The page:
How To Live With Your Parents (For The Rest Of Your Life) is steeped in the real-life experiences of Knots Landing-star-turned-TV-writer Claudia Lonow. It’s a long-in-the-works passion project, though what shows up on screen feels like an uplifting, mid-life-crisis memoir being forced into the clothes of a half-hour comedy. For such a personal story, there’s not much of a perspective given on the humbling-yet-somewhat-liberating act of moving back in with the people who raised you—instead, there’s by-the-numbers material about Polly not repeating her parents’ mistakes and trying to get back into the dating pool following the end of her marriage. Chalke’s natural twitchiness serves the situation well, but her relationship with Elizabeth Perkins and Brad Garrett’s characters plays out like one between roommates, not a daughter and her parents. Polly’s misgivings about Elaine and Max’s laissez faire parenting creates some conflict, but otherwise the situation itself is played for gentle laughs: fears of a key party breaking out while grandma and grandpa are babysitting, or the farcical hoops the character must jump through to hide her living situation from potential suitors. Garrett and Perkins know from comedies where intergenerational strife could be played for caustic laughs, so it’s a change of pace to see them as reforming hippie-dippy types who’d never intentionally hurt Polly’s feelings. Still, for such a meaty premise, How To Live With Your Parents often lacks teeth.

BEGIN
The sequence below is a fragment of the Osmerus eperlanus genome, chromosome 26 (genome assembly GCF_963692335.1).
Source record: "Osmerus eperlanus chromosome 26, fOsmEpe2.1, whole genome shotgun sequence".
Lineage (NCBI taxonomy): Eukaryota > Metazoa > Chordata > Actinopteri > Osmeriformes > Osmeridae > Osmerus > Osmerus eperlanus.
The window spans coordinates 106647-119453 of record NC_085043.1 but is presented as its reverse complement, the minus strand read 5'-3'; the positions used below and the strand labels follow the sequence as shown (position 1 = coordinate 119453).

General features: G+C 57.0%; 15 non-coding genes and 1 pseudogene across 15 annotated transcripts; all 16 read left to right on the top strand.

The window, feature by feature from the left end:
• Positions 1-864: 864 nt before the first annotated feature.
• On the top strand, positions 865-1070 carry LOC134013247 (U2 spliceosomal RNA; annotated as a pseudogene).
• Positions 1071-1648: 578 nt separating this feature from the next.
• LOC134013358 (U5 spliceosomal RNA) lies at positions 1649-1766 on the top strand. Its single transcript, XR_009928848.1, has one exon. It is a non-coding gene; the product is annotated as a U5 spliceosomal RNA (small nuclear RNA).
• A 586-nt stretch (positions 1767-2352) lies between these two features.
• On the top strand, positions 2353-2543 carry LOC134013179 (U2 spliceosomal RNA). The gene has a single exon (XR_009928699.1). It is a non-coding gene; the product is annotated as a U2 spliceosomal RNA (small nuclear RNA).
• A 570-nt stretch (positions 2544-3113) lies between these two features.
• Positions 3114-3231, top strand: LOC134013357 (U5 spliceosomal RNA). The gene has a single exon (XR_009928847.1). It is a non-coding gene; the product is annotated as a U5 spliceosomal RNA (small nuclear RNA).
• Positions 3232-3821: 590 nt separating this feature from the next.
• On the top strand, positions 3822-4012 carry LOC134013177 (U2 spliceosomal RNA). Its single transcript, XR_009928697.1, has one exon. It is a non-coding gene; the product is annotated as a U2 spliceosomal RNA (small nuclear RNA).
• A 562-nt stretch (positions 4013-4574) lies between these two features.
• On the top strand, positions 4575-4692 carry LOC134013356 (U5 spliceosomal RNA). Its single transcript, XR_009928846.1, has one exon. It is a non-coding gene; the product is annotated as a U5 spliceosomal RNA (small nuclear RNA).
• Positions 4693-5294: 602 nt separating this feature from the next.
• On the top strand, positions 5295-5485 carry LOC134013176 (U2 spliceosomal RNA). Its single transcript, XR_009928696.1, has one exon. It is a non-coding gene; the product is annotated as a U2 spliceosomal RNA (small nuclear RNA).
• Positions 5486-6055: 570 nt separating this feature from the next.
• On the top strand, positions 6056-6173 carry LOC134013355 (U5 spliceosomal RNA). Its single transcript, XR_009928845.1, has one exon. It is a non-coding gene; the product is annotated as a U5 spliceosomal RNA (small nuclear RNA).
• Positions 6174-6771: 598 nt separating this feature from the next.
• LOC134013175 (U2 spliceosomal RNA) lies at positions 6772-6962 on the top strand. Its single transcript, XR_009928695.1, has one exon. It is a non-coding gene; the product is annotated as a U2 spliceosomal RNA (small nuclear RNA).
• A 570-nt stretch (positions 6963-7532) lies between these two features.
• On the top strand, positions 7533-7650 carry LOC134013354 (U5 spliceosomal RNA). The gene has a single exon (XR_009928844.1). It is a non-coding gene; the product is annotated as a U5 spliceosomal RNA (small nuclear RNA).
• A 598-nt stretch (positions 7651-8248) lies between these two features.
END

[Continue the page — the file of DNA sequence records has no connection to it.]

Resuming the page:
It’s the game cast that’s keeping this whole enterprise above water: Perkins can occasionally disappear into caricature—a brassy, grande dame of the wine-and-cheese-festival circuit—but she and Garrett play off one another nicely. Where character quirks like an orchiectomy (he’s only got one ball!) and his choice of exercise clothes (a sweater and jeans! Whadda weirdo!) fail to shade his character, Garrett’s hangdog expressions and grasp of his imposing physicality bring out the over-the-hill-but-willing-to-climb-back-up facets of Max. Like the clutter strewn about Elaine and Max’s house, the scripts tend to weigh their principals down with little curios of personality—it’s the actors that are doing most of the heavy lifting involved in creating their characters. When Polly’s ex, Julian, is allowed to be more than LifeHammers and stolen cream sodas, his performer, John Dore, shines. Otherwise, he’s stuck thanklessly playing a clone of Paul Rudd’s character from Our Idiot Brother.